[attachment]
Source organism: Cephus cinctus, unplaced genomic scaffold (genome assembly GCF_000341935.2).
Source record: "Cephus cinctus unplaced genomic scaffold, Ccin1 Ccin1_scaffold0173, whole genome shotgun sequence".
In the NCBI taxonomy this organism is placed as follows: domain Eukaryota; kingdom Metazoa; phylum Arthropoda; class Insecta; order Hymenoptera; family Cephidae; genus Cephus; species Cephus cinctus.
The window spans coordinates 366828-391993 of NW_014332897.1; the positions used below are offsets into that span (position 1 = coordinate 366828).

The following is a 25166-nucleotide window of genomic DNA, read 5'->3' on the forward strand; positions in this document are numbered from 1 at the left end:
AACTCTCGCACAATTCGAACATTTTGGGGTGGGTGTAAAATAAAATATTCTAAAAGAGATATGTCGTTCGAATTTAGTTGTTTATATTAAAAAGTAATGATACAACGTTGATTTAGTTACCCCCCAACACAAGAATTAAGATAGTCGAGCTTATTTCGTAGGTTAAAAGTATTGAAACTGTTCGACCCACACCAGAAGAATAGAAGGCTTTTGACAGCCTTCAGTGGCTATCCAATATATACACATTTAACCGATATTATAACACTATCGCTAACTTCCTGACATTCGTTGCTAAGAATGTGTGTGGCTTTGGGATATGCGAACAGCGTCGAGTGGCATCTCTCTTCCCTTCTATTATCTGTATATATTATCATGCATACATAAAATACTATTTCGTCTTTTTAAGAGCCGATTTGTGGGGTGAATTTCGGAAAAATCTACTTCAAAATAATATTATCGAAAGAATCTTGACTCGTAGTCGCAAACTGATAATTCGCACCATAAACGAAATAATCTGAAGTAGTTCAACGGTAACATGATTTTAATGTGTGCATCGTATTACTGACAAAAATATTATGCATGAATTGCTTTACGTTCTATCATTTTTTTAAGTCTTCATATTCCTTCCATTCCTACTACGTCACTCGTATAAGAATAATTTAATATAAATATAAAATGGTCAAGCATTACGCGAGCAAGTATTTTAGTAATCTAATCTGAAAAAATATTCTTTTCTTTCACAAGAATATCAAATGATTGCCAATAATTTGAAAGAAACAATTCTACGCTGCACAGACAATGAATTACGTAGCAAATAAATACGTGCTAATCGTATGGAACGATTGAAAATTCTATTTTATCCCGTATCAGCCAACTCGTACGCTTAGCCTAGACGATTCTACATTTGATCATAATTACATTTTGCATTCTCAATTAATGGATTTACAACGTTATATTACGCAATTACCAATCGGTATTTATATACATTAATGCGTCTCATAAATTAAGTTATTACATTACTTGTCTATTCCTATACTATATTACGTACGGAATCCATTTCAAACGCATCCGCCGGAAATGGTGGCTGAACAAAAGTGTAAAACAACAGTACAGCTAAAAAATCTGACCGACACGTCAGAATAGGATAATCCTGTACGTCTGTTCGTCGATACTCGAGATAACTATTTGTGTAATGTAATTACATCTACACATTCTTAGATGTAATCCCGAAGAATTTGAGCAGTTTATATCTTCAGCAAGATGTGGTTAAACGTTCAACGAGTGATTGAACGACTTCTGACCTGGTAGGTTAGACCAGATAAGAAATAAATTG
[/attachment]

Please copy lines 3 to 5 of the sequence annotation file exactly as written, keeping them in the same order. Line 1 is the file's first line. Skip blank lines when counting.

In the NCBI taxonomy this organism is placed as follows: domain Eukaryota; kingdom Metazoa; phylum Arthropoda; class Insecta; order Hymenoptera; family Cephidae; genus Cephus; species Cephus cinctus.
The window spans coordinates 366828-391993 of NW_014332897.1; the positions used below are offsets into that span (position 1 = coordinate 366828).

The following is a 25166-nucleotide window of genomic DNA, read 5'->3' on the forward strand; positions in this document are numbered from 1 at the left end: